Taliban Hit List: A Where’s Waldo? Pakistani Style
An interesting hit list has emerged from the Taliban in Pakistan. From Syed Saleem Shahzad in the Asia Times, see if you can guess who is missing from the list.
The initial skirmishes have already started in NWFP, where members and political allies of the ruling Pashtun sub-nationalist Awami National Party have been targeted. Four top leaders have already been killed and many homes have been gutted. Scores of anti-Taliban political workers have fled from the Swat Valley and other areas.
Taliban sources have confirmed to Asia Times Online that high-level targets are also planned, including army chief Kiani, the leader of the lead party in the ruling coalition, the Pakistan People’s Party’s Asif Zardari and Rehman Malik, the powerful advisor to the Ministry of Interior. Zardari has vacated his private Islamabad residence in favor of the prime minister’s house and he has also curtailed his public appearances.
On Wednesday, shots were fired at Prime Minister Yousaf Raza Gilani’s motorcade, his spokesman said. The attack took place on the road to the airport in Islamabad. Gilani was not believed to be in the motorcade.
The Bajaur operation, which was intended to eliminate key figures in the “war on terror”, could end in leading figures in Pakistan being killed.
Why, whoever can the missing figure be? Here is a hint from Pakistan’s Daily Times:
Nawaz Sharif met Osama three times: former ISI official
Daily Times Monitor (23 June 2005)
LAHORE: Khalid Khawaja, a former Inter-Services Intelligence (ISI) official who was dismissed from the service by the late Gen Ziaul Haq because of his outspoken nature, has said former prime minister Nawaz Sharif met Al Qaeda chief Osama Bin Laden thrice in Saudi Arabia.
In an interview to Asia Times Online on Wednesday, he said, “After Gen Zia’s death in a plane crash (1988), elections were announced and there was a possibility that the Pakistan People’s Party (PPP) led by Benazir Bhutto would win, which would be a great setback for the cause of the Afghan jihad against the USSR. The situation was discussed and all the mujahideen thought that they should play a role in blocking the PPP from winning the elections. I joined my former DG Hamid Gul and played a role in forming the then Islamic Democratic Alliance consisting of the Pakistan Muslim League and the Jamaat-e-Islami. The PPP won the elections by a thin margin and faced a strong opposition.”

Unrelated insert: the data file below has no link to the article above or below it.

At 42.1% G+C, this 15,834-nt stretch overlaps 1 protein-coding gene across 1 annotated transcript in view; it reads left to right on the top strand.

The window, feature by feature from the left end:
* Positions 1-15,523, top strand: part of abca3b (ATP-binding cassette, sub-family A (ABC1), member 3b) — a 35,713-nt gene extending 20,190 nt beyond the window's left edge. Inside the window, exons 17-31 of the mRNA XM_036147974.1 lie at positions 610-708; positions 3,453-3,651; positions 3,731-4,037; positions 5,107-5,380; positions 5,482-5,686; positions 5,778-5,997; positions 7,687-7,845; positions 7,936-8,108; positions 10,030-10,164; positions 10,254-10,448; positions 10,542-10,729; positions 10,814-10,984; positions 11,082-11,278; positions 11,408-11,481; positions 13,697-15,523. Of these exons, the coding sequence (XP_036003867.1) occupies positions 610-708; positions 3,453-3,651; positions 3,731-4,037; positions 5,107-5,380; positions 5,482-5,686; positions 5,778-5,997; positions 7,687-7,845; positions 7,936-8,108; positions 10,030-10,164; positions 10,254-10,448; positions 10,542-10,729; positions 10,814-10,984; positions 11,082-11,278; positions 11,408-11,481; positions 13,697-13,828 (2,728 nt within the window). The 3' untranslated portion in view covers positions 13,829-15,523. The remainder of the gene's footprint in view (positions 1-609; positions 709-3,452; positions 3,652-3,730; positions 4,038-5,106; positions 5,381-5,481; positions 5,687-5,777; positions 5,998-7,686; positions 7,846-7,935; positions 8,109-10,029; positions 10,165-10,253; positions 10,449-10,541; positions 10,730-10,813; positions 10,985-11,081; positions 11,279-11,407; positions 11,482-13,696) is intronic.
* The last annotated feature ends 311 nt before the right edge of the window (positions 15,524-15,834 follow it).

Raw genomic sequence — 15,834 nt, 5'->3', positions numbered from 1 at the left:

Asian Times Online quoted Khalid as saying that Osama provided him with funds, which he handed over to Nawaz Sharif, then the chief minister of Punjab (and later premier), to dislodge Benazir Bhutto.
“Nawaz Sharif insisted that I arrange a direct meeting with the Osama, which I did in Saudi Arabia. Nawaz met thrice with Osama in Saudi Arabia. The most historic was the meeting in the Green Palace Hotel in Medina between Nawaz Sharif, Osama and myself. Osama asked Nawaz to devote himself to “jihad in Kashmir”. Nawaz immediately said, ‘I love jihad.’ Osama smiled, and then stood up from his chair and went to a nearby pillar and said, ‘Yes, you may love jihad, but your love for jihad is this much.’ He then pointed to a small portion of the pillar. ‘Your love for children is this much,’ he said, pointing to a larger portion of the pillar. ‘And your love for your parents is this much,’ he continued, pointing towards the largest portion. ‘I agree that you love jihad, but this love is the smallest in proportion to your other affections in life.’”
It quoted Khalid as saying these sorts of arguments were beyond Nawaz Sharif’s comprehension and he kept asking him ‘agreed or not’?
“Nawaz Sharif was looking for a Rs 500 million grant from Osama. Though Osama gave a comparatively smaller amount, the landmark thing he secured for Nawaz Sharif was a meeting with the (Saudi) royal family, which gave Nawaz Sharif a lot of political support, and it remained till he was dislodged (as premier) by Gen Pervez Musharraf (in a coup in 1999). Saudi Arabia arranged for his release and his safe exit to Saudi Arabia,” he told Asia Times online.